Cairn Lochan via the Fiacaill Buttress from Ski Centre
Nat Park - Cairngorms - Cairngorm North
County/Area - Highland
Author - Andy Smith
Length - 5.7 miles / 9.3 km Ascent - 1900 feet / 576 metres
Time - 4 hours 50 minutes Grade - very hard
|Ordnance Survey Explorer OL57
|Anquet OS Explorer OL57
|Ordnance Survey Landranger 36
|Anquet OS Landranger 36
Walk Route Description
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Cairn Lochan provides a number of challenging routes to the summit, the Fiacaill Buttress arête is without doubt one of the most popular all year round to both walkers and climbers. Arguably this route almost crosses the line between "walking" and "climbing" owing to a series of short vertical climbs and a remarkable degree of exposure. But due to its popularity it has been added as in summer conditions this is a grade one scramble which should present no real problems to a highly experienced hill walker. However in winter as shown, this becomes totally different and basic rope skills would become essential as it becomes a grade two winter climb.
As this route is north facing it is always wise to check on avalanche conditions in the ranger station based in the ski centre car park. The rangers are only too willing to give a detailed report on that day. Most accidents occur in this region of the Cairngorms and this should be taken fully into consideration if unsure of your capabilities. This is not a route for the faint hearted or inexperienced.
After parking at the Coire na Ciste ski centre (Grid ref. NH990060), leave the car park to the southwest, after a few minutes the path splits, take the left option with Stob Coire an Sneachda now in view ahead. Continue until the path crosses the River Aiit Coire Sneachda (Grid ref. NH990043). Then turn hard right before the crags heading up the lower slopes of Fiacaill Coire an t-Sneachda where a path can just be seen. The ridge begins to narrow as you painfully make your way along to a short level section just before the crags (Grid ref. NH034988), which becomes a worthy resting place. Here you will probably find company where you can talk over your plans for tackling the arete. It is worth noting that this is your last escape option if the weather turns or you simply do not feel up to the knife edge climb as this is where the walking ends!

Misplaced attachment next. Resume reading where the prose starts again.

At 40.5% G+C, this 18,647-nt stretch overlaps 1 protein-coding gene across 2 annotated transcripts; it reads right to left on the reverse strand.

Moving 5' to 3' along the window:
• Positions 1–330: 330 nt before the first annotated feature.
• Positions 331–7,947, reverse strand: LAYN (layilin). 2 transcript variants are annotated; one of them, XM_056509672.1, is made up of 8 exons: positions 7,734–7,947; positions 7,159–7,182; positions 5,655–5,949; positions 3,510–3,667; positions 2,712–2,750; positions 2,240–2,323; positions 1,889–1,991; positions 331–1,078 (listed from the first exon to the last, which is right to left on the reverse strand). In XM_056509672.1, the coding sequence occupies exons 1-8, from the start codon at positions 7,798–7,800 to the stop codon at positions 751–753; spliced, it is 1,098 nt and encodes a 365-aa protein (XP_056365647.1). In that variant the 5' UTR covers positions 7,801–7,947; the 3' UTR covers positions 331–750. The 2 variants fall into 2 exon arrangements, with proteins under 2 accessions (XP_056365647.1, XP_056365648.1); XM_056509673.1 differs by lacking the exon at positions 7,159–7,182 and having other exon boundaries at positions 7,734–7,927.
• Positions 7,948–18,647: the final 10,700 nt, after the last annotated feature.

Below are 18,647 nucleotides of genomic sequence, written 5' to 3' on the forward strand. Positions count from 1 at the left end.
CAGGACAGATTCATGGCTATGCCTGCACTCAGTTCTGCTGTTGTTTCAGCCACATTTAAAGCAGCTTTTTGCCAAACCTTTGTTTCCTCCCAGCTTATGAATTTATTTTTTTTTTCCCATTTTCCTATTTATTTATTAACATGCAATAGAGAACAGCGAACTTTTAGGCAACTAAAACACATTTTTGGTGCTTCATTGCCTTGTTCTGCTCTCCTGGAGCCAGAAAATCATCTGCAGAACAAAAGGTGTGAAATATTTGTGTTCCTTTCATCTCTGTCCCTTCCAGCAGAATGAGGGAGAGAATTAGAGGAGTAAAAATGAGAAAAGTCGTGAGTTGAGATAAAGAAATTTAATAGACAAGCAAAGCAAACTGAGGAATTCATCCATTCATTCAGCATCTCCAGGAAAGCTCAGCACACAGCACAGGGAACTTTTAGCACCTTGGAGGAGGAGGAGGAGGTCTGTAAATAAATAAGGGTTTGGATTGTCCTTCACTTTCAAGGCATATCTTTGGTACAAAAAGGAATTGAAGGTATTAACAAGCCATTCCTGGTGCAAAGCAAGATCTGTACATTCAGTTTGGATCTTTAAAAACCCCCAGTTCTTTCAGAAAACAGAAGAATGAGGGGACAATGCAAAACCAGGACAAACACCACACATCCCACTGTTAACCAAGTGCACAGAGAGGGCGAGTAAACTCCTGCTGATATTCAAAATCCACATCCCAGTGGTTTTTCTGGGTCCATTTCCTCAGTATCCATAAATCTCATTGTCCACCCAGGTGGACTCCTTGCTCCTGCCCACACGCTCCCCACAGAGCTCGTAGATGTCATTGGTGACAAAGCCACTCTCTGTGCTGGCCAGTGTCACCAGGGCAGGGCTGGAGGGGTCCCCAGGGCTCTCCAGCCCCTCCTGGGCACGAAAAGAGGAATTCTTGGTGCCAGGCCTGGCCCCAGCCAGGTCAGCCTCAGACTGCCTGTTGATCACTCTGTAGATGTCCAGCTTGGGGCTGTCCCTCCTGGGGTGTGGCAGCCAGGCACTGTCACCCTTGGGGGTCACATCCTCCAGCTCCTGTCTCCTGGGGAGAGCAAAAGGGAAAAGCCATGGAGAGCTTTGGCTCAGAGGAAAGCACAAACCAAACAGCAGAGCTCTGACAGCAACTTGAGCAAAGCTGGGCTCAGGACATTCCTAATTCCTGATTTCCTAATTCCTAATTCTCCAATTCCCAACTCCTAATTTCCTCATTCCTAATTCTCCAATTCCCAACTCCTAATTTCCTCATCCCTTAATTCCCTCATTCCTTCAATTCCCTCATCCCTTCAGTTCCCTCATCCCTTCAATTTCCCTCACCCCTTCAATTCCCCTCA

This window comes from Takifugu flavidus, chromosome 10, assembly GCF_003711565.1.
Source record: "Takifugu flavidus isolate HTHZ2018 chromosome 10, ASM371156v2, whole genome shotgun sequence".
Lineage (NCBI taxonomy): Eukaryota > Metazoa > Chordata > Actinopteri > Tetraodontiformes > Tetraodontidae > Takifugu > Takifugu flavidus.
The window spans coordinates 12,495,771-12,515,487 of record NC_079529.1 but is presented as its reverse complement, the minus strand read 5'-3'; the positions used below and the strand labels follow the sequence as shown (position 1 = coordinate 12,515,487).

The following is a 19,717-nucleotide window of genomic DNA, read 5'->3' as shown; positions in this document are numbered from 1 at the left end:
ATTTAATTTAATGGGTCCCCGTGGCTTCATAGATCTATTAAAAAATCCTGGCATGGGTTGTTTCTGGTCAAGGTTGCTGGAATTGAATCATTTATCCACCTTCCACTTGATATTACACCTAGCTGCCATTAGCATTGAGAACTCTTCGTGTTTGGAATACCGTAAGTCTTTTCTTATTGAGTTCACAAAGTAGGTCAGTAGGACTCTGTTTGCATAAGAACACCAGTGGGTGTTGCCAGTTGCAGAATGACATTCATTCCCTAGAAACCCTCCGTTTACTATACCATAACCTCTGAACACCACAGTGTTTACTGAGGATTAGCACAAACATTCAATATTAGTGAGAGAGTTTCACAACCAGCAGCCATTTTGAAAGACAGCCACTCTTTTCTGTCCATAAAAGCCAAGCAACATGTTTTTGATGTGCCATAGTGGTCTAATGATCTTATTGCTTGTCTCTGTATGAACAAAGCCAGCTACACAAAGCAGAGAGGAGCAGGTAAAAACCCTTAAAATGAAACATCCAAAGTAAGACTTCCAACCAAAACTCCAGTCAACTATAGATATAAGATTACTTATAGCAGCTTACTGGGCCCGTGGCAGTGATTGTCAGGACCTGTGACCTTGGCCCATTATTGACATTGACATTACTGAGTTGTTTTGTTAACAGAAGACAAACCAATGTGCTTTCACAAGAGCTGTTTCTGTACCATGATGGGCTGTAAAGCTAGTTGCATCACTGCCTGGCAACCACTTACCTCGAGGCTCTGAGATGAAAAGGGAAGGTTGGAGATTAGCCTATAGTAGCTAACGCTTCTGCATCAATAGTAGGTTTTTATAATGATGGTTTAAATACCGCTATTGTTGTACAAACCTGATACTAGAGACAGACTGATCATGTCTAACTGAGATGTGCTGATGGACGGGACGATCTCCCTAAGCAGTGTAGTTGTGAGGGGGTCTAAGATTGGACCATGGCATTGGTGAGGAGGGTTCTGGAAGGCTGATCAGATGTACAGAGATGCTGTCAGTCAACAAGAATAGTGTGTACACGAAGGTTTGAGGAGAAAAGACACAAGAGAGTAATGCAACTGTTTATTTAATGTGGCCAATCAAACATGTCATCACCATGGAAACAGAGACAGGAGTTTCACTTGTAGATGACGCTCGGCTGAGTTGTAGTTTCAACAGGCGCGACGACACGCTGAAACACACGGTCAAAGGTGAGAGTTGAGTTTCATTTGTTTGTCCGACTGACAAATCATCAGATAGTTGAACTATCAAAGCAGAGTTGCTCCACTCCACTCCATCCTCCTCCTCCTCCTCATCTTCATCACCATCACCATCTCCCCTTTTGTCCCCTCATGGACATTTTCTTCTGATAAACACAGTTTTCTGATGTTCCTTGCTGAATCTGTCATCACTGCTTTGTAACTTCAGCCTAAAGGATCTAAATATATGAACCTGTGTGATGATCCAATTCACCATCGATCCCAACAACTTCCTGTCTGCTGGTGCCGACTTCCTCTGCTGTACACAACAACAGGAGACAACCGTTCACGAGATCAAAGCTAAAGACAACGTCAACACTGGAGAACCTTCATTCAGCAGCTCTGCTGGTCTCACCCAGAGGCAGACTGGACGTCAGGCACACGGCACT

The first section is very tough but unlike many other ridge walks, should not be taken on a centre line across the top of the ridge. Instead climb up the face and bear right to avoid the grade four routes. It can be tricky to stay on target so it always helps to liaise with people below you waiting for you to clear. The footholds are well placed if you take your time. With the first section completed you can now stride along the ridge for a while before the next section.
The second section is the worst bit of the day and is sure to test any vertigo problems. Climb up the steep gully onto a very large flat slab, the best foot holds are found to the left although hand holds are not that good. Once on top you are now faced with a vertical climb of around 3 meters. The hand-hold to your left near the top is your only choice as nothing is available to your right. This should present no problems as the hold is large and firm as you pull yourself up onto the knife edge arête. The exposure to your left is now severe with a thousand foot dead vertical drop made worse in winter due to overhanging snow cornices. Again stay as far right as you can without putting yourself in danger on the other side. An axe comes in useful to pick your way along safe ground. Once over this you can pat yourself on the back knowing the hardest bit is now over!
The last section is quite simple and the ridge begins to widen once again, maintain your line to the right, away from the drop until the flat summit is finally reached usually marked with a massive sense of satisfaction. After a well earned break turn west slowly walking up the slope of Cairn Lochan. On a rare clear winter's day the views are amazing as you look down on Glenmore forest and Loch Morlich. Continue downhill and join the path heading north over Lurcher's Crag. Stay on this track for about an hour, which will lead you northeast towards the ski centre. Two great mountains and one of the finest Scottish ridge routes are completed in one day as you head for the nearest bar to toast your day!
Note - Andy used two mountain instructors for this winter route. Do use high quality mountain guides if you have any doubts. It is the safe choice.
Other walks nearby
|Braeriach via the Chalamain Gap
|Loch an Eilein & Rothiemurchus Forest from Loch Morlich
|Lairig Ghru & Chalamain Gap from Glenmore
|Meall a'Bhuachaille & Ryvoan Bothy from Glenmore
|Eag a' Chait gap Via Rothiemurchus Lodge from Glenmore
|Glenmore to Linn of Dee via Lairig Ghru & Corrour
|Craiggowrie & Creagan Gorm from Loch Morlich
|Loch Morlich circular (near Aviemore)
|Braeriach via Lairig Ghru
|Loch an Eilein from Coylumbridge
Recommended Books & eBooks
Great Mountain Days in Scotland
Inspirational guidebook to 50 challenging routes for mountaineers, scramblers, hillwalkers and fell runners, many long enough to backpack over 2 days, especially in winter (12 to 25 miles). A mix of classic routes and unsung gems across Scotland from Galloway to the Outer Hebrides in widely differing wild landscapes. With customised OS mapping.
Skye's Cuillin Ridge Traverse
This 2-volume set provides all the information required to complete the main ridge traverse on Skye's Black Cuillin. Strategy, gear, training, navigation and logistics are covered, and 10 classic scrambles are described. A lightweight second guidebook gives the scrambler detailed maps, topos and route description for the ridge traverse itself.